Matt Johnson singled and stole over to third where he scored on a wild pitch to Brent Wile. Wile singled to center and took third on a 2-base error before coming home on twin-brother Cody’s ground out.
That was all Texter would allow as he capped an unbeaten tournament with a two-walk, 10 strikeout performance.
In three games, spanning 17 innings, opponents hit .184 against Texter (12-for-65) who walked four and struck out 38.
“We were happy we were up by that much,” Texter said. “But it’s hard to stay fired up.”
And how about winning it all after last year?
“It’s great to win it any year,” Texter said. “When you win this tournament , it feels like you’re the best. And we are.”
Texter evens score with buddies
By Toby Therrien
New Era Sports Writer
Jarred Texter learned Wednesday night that revenge isn’t quite as sweet when it comes a against a friend.
On the baseball field, Texter is a hard-throwing and crafty righthanded pitcher for the Safe Harbor Cubs, a Midget-Midget team that finished this summer with a 31-8 record.
Away from the field, Texter pals around with Brent and Cody Wile, twin brothers who play for the Mountville Indians, one of Safe Harbor’s rivals in the Penn Manor League.
It’s a friendly rivalry that took on a slightly more competitive edge when Mountville upset the powerful Cubs last year to win the New Era Tournament ‘s Midget-Midget championship.
So it was with mixed emotions when Texter took the mound at Kunkle Field last night for another New Era championship final against the Indians and his two friends.
Safe Harbor’s 22-2 victory felt good, Texter said, but not great.
“I’d rather play someone else,” said the kid they call Jughead, “but at least we won, so … It’s sort of tough to play against your friends.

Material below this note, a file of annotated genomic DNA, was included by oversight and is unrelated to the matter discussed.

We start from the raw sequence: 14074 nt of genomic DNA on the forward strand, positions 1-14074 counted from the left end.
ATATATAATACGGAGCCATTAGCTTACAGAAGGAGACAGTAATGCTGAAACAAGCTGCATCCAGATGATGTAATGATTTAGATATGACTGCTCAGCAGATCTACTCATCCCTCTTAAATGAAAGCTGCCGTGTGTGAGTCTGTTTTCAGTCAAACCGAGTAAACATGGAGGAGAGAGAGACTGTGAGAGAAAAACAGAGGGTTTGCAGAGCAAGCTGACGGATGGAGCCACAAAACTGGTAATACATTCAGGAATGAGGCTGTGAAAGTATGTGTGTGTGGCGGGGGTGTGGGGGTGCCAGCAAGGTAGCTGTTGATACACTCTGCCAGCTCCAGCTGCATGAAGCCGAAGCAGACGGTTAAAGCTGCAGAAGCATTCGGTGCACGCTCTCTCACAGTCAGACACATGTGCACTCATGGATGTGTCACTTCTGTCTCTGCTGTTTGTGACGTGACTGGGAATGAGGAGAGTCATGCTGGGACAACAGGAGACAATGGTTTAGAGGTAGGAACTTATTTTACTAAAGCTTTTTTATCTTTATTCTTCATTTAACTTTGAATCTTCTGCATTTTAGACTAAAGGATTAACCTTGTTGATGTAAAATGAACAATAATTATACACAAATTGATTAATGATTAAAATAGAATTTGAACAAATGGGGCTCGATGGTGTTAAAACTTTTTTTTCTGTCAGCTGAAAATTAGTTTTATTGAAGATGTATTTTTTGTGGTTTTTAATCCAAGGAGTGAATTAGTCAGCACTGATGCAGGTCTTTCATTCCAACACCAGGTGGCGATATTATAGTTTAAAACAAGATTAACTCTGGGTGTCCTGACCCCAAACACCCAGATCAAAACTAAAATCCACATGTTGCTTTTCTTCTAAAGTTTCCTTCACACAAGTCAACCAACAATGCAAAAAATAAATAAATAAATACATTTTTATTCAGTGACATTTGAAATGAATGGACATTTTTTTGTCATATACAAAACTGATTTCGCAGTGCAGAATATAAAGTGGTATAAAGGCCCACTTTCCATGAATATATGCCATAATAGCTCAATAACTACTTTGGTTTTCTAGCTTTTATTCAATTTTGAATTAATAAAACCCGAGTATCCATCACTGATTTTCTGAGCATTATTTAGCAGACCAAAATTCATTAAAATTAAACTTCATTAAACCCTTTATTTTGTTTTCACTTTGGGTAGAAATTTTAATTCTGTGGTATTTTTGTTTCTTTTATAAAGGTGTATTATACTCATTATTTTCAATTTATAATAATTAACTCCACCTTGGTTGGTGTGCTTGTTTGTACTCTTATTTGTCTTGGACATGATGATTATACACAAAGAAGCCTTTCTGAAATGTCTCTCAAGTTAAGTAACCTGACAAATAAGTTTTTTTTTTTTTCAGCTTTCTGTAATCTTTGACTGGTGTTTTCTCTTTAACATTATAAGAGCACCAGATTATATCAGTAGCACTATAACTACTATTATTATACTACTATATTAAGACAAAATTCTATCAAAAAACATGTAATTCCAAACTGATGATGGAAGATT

“I didn’t really care anyway, though, I still wanted to win. We were thinking about revenge. It was basically about revenge.”
And Mountville knew it.
The Indians were profound underdogs before their 7-4 victory in the title game last summer. Nothing breeds revenge better than a good ol’ upset.
“We talked about that motivation being there for Harbor,” said Indians coach Bob Sauders. “We did upset them last year. And we were ready for that, we were expecting them to come out pumped up. They sure didn’t disappoint us in that regard.”
About the only person not talking about revenge, it seemed, was Cubs coach Carl Caruthers.
“We didn’t talk about it a lot,” said Caruthers, whose son Kyle played center field and went 4-for-4 with three RBIs and two runs scored.
Caruthers did spend quite a bit of time talking about being ready to play, especially after most of his players watched the favored West Lampeter Pioneers crash in a 6-5 loss to Hempfield Black in the Junior-Midget final on Monday night.
“Being a favorite coming in here, you still have to come out and play the game,” he said. “Revenge factor? No, I don’t think so. I don’t remember bringing it up.”
A more accurate assessment might come from the scorebook, where the first four players in Safe Harbor’s batting order are holdovers from last year’s team.
Andrew Johnson, Alan Smith, Texter and Danny Kauffman were a combined 11-for-19 at the plate and scored 15 of Safe Harbor’s 22 runs.
Texter not only struck out 11 Indians, but he scored four runs and drove in four more with a first-inning triple and a double in the third.
Kauffman also scored four runs, drove in three, and followed Texter’s double in the third with a triple through the rightfield gap.
Seventeen hits from a team that Caruthers swears struggled at the plate this summer? Could it be anything but revenge?
But all of the Cubs’ good-natured competitive spirit was driven by a deeply held belief that Safe Harbor was again a team of tremendous talent.
Everything the Cubs did this summer was geared towards proving it.
They played in tournaments just about every weekend.
They won the division title with a 12-1 record against a group that featured two tough teams in the Willow Street Cardinals and Lancaster Township.
Then Texter pitched eight innings to beat Willow Street 3-2 for the Penn Manor League championship.
“And then once we got here,” Caruthers said of the New Era Tournament , “we wanted this … we wanted this.
“The team sets its goals. We walked away and let them sit around and talk about what they wanted to do. Then we kind of changed our coaching philosophy a little bit. The team still wanted to have fun, but they wanted to win.”
And this time, they did.